Jayne Kamin-Oncea-USA TODAY Spor
If Dwight Howard doesn’t show up for the playoffs, he only further proves he doesn’t have what it takes to win a title. As harsh as that seems for a guy who has been a part of deep postseason runs, it's the popular notion.
It does make you feel for the superstar center though. He is what he is, even if people don't like it.
We're talking about a guy who went from the league’s most entertaining, adored players early in his career to the game’s biggest—yes, literally—villain.
His overall game hasn't changed drastically since his early days, and that may be a knock or a compliment. But the numbers remain consistent, if at least in this later part of the season.
The problem has been in the postseason. He has always done statistically well in the playoffs, averaging 19.9 points and 14.4 rebounds through five separate runs.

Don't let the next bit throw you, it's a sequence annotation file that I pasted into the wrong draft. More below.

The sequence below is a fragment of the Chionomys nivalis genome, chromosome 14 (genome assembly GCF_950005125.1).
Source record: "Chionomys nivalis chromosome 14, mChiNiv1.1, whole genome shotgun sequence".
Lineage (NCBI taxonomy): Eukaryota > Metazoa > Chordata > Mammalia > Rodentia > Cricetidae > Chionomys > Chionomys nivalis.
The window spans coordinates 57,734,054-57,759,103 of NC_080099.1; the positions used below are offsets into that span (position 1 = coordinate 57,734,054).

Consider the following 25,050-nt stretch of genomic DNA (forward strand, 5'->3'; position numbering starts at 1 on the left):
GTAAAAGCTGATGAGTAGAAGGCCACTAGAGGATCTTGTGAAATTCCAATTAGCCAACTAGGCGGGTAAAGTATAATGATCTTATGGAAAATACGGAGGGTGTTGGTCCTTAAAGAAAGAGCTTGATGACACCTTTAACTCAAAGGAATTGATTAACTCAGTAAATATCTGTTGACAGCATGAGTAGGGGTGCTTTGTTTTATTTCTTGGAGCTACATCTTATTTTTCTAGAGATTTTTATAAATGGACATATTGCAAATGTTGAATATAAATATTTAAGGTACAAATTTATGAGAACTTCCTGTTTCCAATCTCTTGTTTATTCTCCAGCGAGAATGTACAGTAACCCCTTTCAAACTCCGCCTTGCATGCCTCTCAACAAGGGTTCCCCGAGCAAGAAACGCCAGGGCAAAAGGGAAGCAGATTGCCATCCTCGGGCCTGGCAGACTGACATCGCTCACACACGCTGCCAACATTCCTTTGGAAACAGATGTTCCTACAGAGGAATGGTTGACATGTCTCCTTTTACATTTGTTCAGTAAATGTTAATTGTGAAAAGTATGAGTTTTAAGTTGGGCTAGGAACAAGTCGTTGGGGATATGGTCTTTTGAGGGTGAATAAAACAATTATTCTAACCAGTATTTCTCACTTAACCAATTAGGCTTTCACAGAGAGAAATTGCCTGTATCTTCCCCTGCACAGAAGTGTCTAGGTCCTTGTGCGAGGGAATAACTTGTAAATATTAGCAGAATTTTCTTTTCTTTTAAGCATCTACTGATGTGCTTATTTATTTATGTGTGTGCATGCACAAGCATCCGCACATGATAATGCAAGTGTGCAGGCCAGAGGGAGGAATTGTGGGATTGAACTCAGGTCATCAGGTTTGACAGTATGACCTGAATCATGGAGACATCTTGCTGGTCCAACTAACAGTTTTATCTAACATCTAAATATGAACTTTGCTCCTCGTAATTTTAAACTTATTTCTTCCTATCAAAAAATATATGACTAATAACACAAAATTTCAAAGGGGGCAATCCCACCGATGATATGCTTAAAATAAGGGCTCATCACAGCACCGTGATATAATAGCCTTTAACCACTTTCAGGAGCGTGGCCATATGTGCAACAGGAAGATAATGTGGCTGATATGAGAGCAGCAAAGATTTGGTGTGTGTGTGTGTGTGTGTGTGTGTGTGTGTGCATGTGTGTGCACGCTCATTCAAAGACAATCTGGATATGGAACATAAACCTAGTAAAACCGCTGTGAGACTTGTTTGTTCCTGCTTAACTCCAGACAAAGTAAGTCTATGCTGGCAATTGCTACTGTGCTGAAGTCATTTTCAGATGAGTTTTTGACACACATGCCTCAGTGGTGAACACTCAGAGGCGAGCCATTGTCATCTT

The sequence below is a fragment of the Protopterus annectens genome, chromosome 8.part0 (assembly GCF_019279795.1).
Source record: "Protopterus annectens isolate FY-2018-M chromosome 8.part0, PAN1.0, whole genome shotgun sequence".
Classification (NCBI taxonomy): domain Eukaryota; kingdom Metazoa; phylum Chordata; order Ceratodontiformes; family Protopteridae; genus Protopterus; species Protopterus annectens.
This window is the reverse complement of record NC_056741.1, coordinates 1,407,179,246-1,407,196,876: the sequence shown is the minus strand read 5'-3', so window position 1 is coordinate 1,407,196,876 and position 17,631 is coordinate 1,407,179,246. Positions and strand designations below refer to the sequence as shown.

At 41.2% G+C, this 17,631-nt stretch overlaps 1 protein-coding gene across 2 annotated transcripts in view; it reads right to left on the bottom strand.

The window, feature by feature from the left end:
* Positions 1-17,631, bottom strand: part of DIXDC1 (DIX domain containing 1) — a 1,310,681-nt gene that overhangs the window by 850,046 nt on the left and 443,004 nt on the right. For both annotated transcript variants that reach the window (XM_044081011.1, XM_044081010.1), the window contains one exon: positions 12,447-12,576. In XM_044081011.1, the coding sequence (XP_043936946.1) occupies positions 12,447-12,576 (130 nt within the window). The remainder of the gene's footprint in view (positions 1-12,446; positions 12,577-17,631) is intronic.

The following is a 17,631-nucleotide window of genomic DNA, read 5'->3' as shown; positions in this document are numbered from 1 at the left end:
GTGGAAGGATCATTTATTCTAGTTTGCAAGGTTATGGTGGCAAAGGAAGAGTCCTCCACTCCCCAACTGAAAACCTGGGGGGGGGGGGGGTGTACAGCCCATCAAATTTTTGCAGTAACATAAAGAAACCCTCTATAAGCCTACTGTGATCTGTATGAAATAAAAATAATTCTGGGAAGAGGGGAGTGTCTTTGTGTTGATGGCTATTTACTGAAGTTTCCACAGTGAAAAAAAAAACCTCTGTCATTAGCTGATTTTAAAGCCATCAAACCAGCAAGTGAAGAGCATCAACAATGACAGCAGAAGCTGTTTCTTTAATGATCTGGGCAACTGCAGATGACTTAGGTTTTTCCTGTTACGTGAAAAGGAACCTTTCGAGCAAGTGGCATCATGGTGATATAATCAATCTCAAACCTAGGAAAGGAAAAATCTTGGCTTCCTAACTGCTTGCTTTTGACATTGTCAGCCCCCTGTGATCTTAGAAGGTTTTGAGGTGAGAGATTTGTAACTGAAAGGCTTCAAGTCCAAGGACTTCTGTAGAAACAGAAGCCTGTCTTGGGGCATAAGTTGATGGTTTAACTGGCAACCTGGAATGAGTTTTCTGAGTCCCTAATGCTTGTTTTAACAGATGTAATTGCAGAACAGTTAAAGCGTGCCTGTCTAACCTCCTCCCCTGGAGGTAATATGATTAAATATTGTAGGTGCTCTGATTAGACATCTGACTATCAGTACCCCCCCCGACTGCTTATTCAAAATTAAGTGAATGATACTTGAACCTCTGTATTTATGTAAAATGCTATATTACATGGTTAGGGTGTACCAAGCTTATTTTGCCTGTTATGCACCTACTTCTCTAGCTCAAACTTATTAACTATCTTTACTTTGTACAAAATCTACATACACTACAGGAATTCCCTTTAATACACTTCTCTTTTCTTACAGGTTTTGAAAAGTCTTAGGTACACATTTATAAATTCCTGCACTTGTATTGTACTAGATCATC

But people want wins, and Howard has never delivered that.
Howard was drafted by the Magic in 2004 after the team's 21-win season. After failing to make the postseason in his first two seasons, D12 led his team to the 2007 playoffs where they were swept by the Detroit Pistons in the first round. Orlando advanced to the second round in 2008 before again falling to the Pistons.
In Howard's fifth season, the Magic advanced to the Finals where they lost in five games to the Los Angeles Lakers. From there, it was a regression to an Eastern Conference Finals loss to back-to-back first-round losses.
It’s probably not fair to put those postseason shortcomings on Howard. After all, as a center there’s only so much you can control and making it that far is an accomplishment.
But that isn’t enough in Los Angeles with all that talent this season.
Howard has a reputation of lacking competitiveness, and the only way to change his personal narrative is going to be through winning in the postseason.
He could average 16 points and 14 rebounds throughout the playoffs, but if the Lakers don’t succeed, no one will care.